For most of my life Philip Roth’s novels have existed in an environment just beyond my radar. I knew about them in a general sense and was aware that he was held in high esteem as a literary author, but that is as far as it went. Then he died. After several podcasts I listen to did retrospectives of his career I decided I should change that.
The Plot Against America, Roth’s 2004 novel, is a grim alternate history that explores the issue of antisemitism in America.
The story takes place in the narrator’s (young Philip Roth) youth in Newark when Charles Lindbergh makes a surprise appearance at a deadlocked 1940 Republican National Convention and sweeps his way to the nomination. Lindbergh’s campaign frames the choice as between Roosevelt’s warmongering and American First, as he hops from city to city in his personal plane giving speeches on the airfield. Roosevelt, by contrast, is old-fashioned and traditional. Failing to appreciate the threat posed by Lindbergh, Roosevelt loses the election and retires from public life to his estate in New York.
For Roth’s Jewish family, the election is a disaster. Around every corner are people with anti-semitic opinions now empowered by the president and America-Firsters who regard Roosevelt’s globalist supporters as traitors. With the US committed to non-intervention, Philip’s cousin Alvin runs away from home to join the Canadian army to fight Hitler. Roth’s father begins listening exclusively to the left-wing demagogic radio personality Walt Winchell who loudly denounces Lindbergh as a fascist. Every action taken by the government is tinged with bigotry, he believes, the first step toward a pogrom.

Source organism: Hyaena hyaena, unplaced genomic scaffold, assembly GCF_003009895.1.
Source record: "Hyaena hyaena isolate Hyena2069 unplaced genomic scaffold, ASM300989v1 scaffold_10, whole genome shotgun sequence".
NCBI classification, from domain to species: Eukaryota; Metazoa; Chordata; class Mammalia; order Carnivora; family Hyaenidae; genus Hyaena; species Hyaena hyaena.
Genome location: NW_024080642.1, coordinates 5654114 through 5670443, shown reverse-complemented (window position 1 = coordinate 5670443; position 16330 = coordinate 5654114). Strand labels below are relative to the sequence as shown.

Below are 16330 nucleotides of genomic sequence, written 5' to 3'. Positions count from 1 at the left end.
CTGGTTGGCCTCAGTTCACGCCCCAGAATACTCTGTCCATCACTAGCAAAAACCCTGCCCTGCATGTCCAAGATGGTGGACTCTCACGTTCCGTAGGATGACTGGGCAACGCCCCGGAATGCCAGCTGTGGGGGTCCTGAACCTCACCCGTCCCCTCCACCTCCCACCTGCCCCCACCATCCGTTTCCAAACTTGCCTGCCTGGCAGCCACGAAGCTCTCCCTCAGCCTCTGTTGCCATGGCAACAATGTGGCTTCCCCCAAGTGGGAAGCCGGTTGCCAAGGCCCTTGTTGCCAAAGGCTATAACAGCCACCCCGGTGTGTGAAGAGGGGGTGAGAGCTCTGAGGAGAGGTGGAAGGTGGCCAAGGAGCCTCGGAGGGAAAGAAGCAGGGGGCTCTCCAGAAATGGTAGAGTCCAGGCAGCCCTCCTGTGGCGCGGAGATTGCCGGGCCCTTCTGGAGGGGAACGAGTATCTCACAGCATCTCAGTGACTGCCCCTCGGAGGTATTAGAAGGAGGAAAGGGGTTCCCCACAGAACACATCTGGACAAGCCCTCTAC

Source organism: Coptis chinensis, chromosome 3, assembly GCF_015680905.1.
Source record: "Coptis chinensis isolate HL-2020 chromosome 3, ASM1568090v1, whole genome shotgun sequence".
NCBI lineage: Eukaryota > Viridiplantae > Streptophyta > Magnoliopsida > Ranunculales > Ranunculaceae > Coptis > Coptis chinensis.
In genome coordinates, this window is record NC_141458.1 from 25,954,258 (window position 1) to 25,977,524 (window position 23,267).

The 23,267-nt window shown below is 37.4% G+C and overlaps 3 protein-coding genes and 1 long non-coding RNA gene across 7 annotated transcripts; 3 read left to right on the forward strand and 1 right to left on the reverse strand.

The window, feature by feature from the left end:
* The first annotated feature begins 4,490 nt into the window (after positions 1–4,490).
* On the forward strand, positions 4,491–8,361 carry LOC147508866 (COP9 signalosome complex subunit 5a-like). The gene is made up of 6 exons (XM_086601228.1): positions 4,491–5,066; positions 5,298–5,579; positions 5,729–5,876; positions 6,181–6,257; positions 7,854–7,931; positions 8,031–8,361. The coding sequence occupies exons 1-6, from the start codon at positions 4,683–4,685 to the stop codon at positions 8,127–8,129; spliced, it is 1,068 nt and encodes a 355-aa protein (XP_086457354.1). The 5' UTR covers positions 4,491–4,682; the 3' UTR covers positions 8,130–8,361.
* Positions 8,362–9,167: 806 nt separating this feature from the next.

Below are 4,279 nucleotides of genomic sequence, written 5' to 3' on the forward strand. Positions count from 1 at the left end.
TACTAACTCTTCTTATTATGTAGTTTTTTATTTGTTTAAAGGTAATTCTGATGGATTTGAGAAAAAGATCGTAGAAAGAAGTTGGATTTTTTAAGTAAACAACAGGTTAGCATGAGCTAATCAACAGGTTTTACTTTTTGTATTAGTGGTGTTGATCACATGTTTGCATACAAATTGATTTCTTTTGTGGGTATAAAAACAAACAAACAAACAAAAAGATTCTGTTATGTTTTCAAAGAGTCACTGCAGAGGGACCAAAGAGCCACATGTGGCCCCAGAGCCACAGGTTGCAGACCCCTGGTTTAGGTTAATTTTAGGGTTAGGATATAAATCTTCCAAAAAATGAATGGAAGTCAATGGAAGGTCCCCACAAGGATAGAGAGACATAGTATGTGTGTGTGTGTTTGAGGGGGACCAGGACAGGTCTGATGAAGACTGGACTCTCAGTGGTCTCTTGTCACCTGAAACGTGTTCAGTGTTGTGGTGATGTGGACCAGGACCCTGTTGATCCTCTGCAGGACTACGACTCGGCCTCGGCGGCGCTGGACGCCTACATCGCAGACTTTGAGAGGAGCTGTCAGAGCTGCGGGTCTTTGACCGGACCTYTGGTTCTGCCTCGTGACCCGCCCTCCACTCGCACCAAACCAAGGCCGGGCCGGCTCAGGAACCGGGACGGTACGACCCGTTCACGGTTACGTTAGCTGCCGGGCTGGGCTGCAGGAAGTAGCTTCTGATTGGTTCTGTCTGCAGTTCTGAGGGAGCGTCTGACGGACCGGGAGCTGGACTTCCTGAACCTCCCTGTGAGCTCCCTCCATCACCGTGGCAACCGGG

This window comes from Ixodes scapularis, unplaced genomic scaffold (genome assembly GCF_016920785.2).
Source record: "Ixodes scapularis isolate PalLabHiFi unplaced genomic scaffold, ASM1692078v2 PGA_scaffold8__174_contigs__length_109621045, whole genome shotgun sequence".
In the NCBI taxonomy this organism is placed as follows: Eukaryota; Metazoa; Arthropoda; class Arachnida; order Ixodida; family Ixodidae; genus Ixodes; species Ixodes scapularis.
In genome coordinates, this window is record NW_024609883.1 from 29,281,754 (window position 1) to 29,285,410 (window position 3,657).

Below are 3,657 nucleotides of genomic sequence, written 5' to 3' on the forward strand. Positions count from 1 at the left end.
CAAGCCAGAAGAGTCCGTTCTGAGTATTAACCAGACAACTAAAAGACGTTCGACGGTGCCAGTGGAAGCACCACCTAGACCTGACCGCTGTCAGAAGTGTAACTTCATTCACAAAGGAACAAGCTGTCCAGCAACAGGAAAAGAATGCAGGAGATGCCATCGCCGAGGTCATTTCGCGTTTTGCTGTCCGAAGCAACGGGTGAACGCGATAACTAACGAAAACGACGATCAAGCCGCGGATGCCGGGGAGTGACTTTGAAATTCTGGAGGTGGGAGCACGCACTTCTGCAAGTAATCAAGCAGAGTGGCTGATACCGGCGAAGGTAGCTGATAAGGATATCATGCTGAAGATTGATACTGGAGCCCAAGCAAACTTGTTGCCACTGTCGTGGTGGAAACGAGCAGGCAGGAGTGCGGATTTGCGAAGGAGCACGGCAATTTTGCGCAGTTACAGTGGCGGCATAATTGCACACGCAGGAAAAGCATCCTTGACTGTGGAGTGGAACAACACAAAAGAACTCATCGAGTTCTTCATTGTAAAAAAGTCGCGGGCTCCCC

The “Just Folks” program sends Jewish youths from urban areas to farms in the heartland. Philip’s older brother Sandy ends up in Kentucky for a summer working on a tobacco farm and returns a convert to the mission of the OAA—the Organization of American Absorption. Then Alvin returns, having lost a leg in combat. Further exacerbating tensions in the family is that Philip’s aunt Evelyn goes to work for Rabbi Lionel Bengelsdorf, the head of the OAA office in New Jersey.
The Plot Against America is presented as a retrospective of a dark episode in American history that both reveals a psychic scar in the country’s collective conscience and ends as abruptly as it began. Roth’s youth during the events described and the nature of conspiracy leaves it unclear what happened to bring Lindbergh to office, let alone what happened while he was there that leads to a bloody climax.
The national and historical developments create the backdrop for what is, ultimately, a family drama. The Lindbergh administration works to break up Jewish enclaves in cities like Newark, and the Roth family is split between those who hold to their convictions, such as his father, those who want to ignore politics, and the collaborators, whether out of naked opportunism or youthful naivete. The characters are vividly drawn, frequently in the graphic detail and sharp colors of youthful memory. There are good gentiles in The Plot Against America, much as there are bad Jews. In both cases Roth captures something fundamental to and fundamentally fragile in the soul of America.
Although it was published in 2004, The Plot Against America was an eerie read for 2018, right down to a Scandinavian summit where an American president with a fervent base is openly condemned for fawning behavior toward another foreign leader, leading commentators to ask what that leader has on the President. Similarly, American prejudices are papered over by a tradition of constitutionalism, but only barely, and there is a preference for collective amnesia rather than for resolution.
The Plot Against America> was hard to read, but rather than being a book that lost its edge since its publication, it is one that has only become sharper. That is probably too lofty a standard to set for when I get to Roth’s other books, but I can now say with certainty that I am going to be reading more.
Next up, I just started reading A Brave New World. I read it in high school but remember nothing except a general sense of distaste. Like with Fahrenheit 451, I want to give it a fair shake.